A number of studies indicate that the peak of viral hepatitis transmission was in the 1970s and 1980s before disposable syringes were available in Mongolia. Poor infection control, re-use of syringes in health settings and administering injections at home led to the rapid spread of viral hepatitis.

Currently a hepatitis B is significantly high among people from 19–40 years of age and hepatitis C is spread among people from 19–65 years of age2. “People in the sexually active age group are still at high risk of contracting hepatitis B whereas there is no clear age distinction in the hepatitis C spread although a higher number of hepatitis C cases are found in people older than 40. This means that there are common risk factors present for all adults,” explains Dorj Narangerel, senior officer in charge of communicable diseases control at the Ministry of Health and Sports (MOHS).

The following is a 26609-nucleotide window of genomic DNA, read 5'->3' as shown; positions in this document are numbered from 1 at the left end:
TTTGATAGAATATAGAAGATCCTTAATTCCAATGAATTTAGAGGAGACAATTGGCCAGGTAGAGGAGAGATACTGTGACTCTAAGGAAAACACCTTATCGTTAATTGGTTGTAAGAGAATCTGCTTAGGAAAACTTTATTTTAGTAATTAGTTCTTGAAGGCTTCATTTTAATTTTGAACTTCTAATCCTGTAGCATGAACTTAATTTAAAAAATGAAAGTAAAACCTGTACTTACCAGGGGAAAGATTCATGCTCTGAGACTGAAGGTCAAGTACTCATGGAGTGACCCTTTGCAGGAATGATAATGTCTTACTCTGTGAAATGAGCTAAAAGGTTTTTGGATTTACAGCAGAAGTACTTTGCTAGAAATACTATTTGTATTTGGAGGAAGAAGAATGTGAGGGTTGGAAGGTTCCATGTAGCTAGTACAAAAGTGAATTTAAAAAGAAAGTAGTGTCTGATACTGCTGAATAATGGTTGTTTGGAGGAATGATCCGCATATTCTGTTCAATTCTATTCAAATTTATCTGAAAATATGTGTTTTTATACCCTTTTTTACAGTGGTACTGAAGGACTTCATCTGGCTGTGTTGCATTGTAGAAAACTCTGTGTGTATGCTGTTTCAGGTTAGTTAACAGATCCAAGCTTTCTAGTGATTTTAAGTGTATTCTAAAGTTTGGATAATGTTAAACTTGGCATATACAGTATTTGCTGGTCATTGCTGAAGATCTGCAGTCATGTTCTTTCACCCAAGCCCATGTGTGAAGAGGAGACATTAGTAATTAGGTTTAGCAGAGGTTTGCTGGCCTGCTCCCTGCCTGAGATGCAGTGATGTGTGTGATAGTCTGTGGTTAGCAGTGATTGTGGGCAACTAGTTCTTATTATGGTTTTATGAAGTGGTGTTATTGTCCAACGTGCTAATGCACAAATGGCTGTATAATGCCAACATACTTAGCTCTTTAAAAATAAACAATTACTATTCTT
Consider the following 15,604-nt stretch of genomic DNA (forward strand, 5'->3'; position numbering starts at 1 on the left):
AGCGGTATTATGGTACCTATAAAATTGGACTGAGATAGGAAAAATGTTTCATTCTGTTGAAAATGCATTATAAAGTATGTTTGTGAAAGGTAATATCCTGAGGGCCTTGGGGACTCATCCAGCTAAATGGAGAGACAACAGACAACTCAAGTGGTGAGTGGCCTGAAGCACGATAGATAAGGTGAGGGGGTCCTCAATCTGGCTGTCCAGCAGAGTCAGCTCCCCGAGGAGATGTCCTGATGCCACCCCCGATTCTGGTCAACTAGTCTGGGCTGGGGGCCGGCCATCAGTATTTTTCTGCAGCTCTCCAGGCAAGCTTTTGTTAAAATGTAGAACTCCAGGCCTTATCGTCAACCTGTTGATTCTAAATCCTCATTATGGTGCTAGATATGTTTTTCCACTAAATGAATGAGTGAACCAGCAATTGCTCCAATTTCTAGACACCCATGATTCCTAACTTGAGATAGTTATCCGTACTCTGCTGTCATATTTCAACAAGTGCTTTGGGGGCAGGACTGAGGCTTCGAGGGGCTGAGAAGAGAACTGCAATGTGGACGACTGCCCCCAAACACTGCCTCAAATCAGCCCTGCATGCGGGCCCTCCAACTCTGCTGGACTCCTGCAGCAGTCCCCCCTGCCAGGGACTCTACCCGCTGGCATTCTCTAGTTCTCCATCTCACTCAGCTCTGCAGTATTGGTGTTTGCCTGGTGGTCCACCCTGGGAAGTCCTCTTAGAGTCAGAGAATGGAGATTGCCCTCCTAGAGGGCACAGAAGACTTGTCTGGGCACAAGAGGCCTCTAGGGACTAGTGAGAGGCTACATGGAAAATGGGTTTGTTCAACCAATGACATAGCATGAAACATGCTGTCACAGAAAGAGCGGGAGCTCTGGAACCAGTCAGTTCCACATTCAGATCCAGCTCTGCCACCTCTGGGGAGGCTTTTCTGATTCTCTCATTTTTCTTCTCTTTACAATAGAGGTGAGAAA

A 2013 national study on hepatitis prevalence and risk factors, found hemodialysis or dental treatment patients are five times more likely to contract hepatitis B than people who have not had such procedures. Patients undergoing a surgical procedure or receiving blood products in a hospital are twice as likely to contract hepatitis C3.

Oyunsukh says he must have contracted the virus in a private dental clinic when having a root canal treatment. “There was a lot of blood,” he recalls.

Silent Epidemic

The introduction of hepatitis B vaccine in 1991 for the child immunization schedule in Mongolia as well as the usage of disposable syringes since the 1990s was a huge breakthrough in fighting transmission. “Children born in the 1990s who now are young men and women in their 20s as well as the younger generation do not have to fear hepatitis B anymore,” says Dr Soe Nyunt U, WHO Representative in Mongolia. The National Strategy on Fighting Viral Hepatitis 2010–2015 has a goal of reducing new hepatitis cases registered each year to 10 cases per 10 000 people. By 2013 this number had fallen to 9 cases per 10 000 due to the successful hepatitis B immunization program, a reduction in new hepatitis C infections and the introduction of the hepatitis A vaccine in 2012.